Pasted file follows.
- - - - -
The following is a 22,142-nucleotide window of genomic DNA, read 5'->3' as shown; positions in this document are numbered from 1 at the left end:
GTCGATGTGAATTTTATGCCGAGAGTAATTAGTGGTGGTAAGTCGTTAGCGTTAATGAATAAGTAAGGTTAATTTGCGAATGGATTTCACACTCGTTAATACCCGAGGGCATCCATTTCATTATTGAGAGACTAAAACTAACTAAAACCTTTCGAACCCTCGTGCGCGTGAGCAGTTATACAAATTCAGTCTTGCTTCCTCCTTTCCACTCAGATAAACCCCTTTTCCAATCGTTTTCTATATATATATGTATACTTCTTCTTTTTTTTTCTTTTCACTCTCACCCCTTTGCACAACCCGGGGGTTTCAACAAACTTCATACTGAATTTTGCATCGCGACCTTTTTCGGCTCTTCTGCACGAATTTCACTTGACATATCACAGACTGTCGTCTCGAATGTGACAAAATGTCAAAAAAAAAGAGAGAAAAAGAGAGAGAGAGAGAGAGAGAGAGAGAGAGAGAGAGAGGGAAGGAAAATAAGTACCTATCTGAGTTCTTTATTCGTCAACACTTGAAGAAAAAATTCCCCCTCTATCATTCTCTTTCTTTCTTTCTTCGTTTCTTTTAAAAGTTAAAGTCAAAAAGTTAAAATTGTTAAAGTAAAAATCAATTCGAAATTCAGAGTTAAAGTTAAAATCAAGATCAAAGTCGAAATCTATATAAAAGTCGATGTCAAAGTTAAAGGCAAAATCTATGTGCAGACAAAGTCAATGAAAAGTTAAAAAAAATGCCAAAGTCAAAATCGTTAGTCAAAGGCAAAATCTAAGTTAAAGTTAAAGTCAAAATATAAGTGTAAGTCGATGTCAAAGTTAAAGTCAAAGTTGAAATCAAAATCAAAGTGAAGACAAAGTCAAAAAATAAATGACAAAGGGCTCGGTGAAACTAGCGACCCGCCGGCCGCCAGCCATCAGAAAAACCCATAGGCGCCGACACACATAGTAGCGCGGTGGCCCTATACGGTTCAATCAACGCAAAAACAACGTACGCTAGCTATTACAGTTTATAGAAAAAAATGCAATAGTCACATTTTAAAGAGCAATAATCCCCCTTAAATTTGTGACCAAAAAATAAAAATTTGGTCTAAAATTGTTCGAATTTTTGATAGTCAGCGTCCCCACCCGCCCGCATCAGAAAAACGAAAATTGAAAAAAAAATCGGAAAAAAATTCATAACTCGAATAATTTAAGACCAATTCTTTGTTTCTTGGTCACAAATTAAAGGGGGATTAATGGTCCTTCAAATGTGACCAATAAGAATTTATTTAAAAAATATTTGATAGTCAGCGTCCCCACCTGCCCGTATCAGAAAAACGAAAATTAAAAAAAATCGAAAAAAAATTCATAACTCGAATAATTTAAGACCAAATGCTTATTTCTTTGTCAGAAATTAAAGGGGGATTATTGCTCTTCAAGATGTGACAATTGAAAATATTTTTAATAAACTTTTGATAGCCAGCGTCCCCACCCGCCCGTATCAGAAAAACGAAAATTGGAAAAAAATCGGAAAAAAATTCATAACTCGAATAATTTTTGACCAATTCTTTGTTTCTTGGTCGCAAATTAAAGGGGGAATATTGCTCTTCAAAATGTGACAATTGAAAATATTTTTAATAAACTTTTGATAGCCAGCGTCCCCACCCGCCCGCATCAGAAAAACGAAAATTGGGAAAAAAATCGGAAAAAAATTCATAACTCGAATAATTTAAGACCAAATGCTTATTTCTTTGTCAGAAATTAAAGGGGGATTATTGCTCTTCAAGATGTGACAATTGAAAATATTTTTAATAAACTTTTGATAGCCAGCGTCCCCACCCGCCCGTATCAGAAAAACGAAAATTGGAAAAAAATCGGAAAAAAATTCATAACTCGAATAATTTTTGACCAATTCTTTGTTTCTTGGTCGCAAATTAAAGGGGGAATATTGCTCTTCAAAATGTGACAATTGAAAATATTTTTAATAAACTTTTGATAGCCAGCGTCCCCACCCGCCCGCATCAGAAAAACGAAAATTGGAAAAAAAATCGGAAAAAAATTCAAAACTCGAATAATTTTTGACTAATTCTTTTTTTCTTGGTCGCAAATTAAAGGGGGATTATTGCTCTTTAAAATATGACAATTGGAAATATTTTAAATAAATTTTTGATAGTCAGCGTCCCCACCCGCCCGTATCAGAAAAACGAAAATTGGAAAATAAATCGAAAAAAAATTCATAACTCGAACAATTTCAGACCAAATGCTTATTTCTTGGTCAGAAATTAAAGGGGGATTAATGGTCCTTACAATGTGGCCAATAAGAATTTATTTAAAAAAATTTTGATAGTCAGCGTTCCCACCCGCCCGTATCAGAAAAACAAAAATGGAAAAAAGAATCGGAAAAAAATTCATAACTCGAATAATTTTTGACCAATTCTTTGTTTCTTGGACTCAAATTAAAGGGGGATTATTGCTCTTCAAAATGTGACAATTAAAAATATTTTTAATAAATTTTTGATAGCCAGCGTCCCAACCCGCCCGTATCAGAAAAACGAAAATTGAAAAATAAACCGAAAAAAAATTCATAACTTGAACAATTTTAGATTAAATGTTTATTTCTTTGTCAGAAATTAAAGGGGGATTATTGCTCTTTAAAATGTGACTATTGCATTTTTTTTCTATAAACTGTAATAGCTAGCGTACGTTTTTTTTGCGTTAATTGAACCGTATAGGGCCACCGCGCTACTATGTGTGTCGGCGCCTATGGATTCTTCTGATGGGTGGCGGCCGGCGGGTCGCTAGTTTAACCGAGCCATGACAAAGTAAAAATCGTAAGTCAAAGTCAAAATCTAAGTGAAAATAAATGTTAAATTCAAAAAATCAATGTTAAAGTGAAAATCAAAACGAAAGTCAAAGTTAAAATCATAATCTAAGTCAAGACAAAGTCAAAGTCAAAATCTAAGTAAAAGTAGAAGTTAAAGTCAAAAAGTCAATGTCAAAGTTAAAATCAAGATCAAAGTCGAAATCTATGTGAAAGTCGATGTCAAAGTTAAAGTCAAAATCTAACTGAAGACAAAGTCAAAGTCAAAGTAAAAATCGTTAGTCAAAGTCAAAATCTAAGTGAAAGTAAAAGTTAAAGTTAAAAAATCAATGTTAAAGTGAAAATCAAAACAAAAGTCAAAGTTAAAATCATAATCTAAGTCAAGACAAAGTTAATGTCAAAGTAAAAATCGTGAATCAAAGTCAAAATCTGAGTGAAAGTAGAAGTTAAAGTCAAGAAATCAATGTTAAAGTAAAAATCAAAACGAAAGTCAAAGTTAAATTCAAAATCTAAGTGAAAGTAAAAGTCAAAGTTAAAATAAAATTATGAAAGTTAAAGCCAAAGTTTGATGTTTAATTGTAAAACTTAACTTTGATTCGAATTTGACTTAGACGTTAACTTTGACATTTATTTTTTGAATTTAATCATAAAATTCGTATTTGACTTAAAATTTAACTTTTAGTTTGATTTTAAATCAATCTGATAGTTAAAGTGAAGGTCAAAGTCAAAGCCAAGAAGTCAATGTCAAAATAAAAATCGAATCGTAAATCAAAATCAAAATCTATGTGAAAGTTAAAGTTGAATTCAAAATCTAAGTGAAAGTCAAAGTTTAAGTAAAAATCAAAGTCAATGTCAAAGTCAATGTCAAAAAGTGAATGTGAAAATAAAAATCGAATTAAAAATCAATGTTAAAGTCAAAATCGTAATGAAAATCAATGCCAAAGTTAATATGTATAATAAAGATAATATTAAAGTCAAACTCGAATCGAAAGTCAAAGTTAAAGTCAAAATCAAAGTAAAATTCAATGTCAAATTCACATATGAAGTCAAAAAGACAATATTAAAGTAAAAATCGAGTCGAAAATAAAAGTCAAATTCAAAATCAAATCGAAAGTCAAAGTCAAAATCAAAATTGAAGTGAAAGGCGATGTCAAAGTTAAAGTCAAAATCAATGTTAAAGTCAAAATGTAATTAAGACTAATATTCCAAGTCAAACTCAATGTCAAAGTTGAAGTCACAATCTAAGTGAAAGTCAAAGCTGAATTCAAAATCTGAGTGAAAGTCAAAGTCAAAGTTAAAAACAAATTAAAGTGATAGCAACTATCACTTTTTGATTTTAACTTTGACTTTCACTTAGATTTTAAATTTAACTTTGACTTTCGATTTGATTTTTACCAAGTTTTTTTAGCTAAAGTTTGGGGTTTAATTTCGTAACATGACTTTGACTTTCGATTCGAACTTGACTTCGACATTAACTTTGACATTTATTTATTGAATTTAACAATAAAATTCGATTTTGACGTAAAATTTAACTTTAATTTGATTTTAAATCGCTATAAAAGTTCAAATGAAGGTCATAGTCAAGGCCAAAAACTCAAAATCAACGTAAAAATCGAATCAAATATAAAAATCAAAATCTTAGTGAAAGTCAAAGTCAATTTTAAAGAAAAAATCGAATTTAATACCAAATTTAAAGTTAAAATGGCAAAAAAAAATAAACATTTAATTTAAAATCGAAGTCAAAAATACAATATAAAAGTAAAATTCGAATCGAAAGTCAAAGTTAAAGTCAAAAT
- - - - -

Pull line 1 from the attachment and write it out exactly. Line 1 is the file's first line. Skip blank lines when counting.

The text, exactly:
The following is a 22,142-nucleotide window of genomic DNA, read 5'->3' as shown; positions in this document are numbered from 1 at the left end: